To fill the time until their arrival, rather than talking to each other, we thought we should play a game, even if it meant Adam reaching awkwardly over his plate of chips and between various condiments when it was his turn. We chose No Thanks, because it’s a good game. I poo-poohed my “take the lowest card” strategy in favour of a “take a fairly low card” strategy. Not much of an improvement. Me, Martin and Adam were swept aside by Sam’s high-card tactics and by Joe’s joining of cards 28-24, with plenty of chips in reserve.
There was still no sign of Anja and Steve so we played Timeline. An excellent game (if you know history) and a perfect excuse to see Joe’s automatic shuffler in action.
Once the game got going, we placed our bets and showed our ignorance. Wrong guesses were, for the most part, only out by a decade or two. I think I made the least accurate guess of the evening: Apparently, microbes were discovered in the 1500s, and not in the late 1800s as I had thought. But I still battled back to run out joint winner with Joe and Martin. Sam came second with Adam in third, having made one correct guess.
From the invention of writing to
walking on the moon, in one evening
By now, Steve and Anja were here. The seven of us decided to split into two groups of four and three. Adam, Sam and Joe went for Russian Railroads. Me, Martin, Anja and Steve chose A Study In Emerald. This had been mentioned in emails before the evening, and I’d got the idea into my head that this was some kind of cross between Mr Jack and Sherlock Holmes: Consulting Detective.
My discovery that the storyline included giant octopuses and was based on a short story by Neil Gaiman was offset by the fact it was designed by Martin Wallace. But my initial doubts grew into convictions during the game. It crammed into one game the secret identities of Revolution, the rule of avoiding last of High Society, the deck-building of Dominion, the sudden endings of Palaces of Carrara, and the area-control of, oh, lots of games.
A country called "Gary"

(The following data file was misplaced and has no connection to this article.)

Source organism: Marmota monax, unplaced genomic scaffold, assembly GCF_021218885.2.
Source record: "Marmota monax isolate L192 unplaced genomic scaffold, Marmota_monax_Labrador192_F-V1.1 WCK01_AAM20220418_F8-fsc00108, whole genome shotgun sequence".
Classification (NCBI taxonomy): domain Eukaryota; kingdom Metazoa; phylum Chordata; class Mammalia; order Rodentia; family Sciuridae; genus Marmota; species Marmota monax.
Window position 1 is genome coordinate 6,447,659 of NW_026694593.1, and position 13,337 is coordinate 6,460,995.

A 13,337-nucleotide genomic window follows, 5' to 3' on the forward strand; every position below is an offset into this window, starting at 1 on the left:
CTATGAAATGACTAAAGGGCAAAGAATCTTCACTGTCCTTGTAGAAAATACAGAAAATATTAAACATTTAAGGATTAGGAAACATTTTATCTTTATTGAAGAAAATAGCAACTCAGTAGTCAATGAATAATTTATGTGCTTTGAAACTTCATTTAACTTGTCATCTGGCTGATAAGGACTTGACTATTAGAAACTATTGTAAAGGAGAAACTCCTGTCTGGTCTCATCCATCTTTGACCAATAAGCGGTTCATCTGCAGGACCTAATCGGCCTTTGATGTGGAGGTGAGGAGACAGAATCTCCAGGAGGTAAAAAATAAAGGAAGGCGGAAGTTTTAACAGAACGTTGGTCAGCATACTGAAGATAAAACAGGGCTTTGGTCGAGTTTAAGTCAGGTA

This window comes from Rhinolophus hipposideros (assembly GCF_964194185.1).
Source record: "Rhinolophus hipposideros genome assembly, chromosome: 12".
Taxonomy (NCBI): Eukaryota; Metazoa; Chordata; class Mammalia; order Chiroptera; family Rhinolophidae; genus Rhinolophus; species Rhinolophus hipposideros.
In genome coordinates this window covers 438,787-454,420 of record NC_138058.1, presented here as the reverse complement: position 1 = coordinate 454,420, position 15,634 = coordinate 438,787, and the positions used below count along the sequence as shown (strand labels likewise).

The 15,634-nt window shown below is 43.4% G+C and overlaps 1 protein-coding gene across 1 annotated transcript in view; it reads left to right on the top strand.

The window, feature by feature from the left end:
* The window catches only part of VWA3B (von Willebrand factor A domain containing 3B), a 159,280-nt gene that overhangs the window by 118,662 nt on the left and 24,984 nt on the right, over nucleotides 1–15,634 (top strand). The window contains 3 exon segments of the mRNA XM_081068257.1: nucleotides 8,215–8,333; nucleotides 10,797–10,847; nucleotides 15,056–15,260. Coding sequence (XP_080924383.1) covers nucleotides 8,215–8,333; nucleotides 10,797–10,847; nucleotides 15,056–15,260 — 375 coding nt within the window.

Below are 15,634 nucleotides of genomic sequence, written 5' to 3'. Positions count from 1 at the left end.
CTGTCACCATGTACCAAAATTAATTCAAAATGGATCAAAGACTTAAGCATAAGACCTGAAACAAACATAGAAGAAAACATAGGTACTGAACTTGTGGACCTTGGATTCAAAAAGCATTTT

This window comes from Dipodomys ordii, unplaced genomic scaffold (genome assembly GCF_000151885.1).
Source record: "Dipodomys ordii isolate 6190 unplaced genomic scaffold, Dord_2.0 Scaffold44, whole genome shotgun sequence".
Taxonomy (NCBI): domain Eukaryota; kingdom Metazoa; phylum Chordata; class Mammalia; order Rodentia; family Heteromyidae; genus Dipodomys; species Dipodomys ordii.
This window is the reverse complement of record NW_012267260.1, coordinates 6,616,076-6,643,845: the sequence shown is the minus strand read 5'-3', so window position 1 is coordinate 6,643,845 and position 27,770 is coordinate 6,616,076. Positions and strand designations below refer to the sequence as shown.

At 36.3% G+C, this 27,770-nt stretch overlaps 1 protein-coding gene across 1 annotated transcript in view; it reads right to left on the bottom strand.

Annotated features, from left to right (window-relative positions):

The secret identities bit didn’t work at all, as I accidentally attacked my team mate, and then the next go, before I could undo my mistake, Martin saw which way the game was going and chose an option that luckily allowed him to end the game. A bit of an anti-climax, frankly.
We were in two “teams” but since the winning team came first and second, I’ll just put the points as we ended.
After this, Steve and Anja went back home. The game of Russian Railroads still had half an hour to go, so Martin and I sped through a game of two-player Agricola. We scooped up wooden meeples like poker chips, and before you knew it, I’d lost again 52-30, despite Martin’s disgusting battery farming of horses. There must be a law against this.
Finally, RR came to an end. Martin and I marvelled at the final round scoring of 100+ points, and that’s before bonuses. It seemed like one opportunity after another to add to your score. In the end, Sam won, using an improved version of the strategy he used last time. The first time we played, the three of us ended 14 points apart. That didn’t happen this time:
By now it was almost eleven. We drew this evening’s entertainment to a close. Joe insisted he could clear away the bottle-strewn, meeple-infested table after we’d gone. And so, we went.
On the form table, while Gonz is away in Spain, Sam takes the opportunity to steal top spot. It’s a narrow margin, though. Only the "best most-recent score" rule separates them. Despite coming last, Steve actually improves his score. But the big winner tonight is Joe, who replaces two “6”s and a “1” with two “1”s and a “2”, sending him up from ninth to fourth.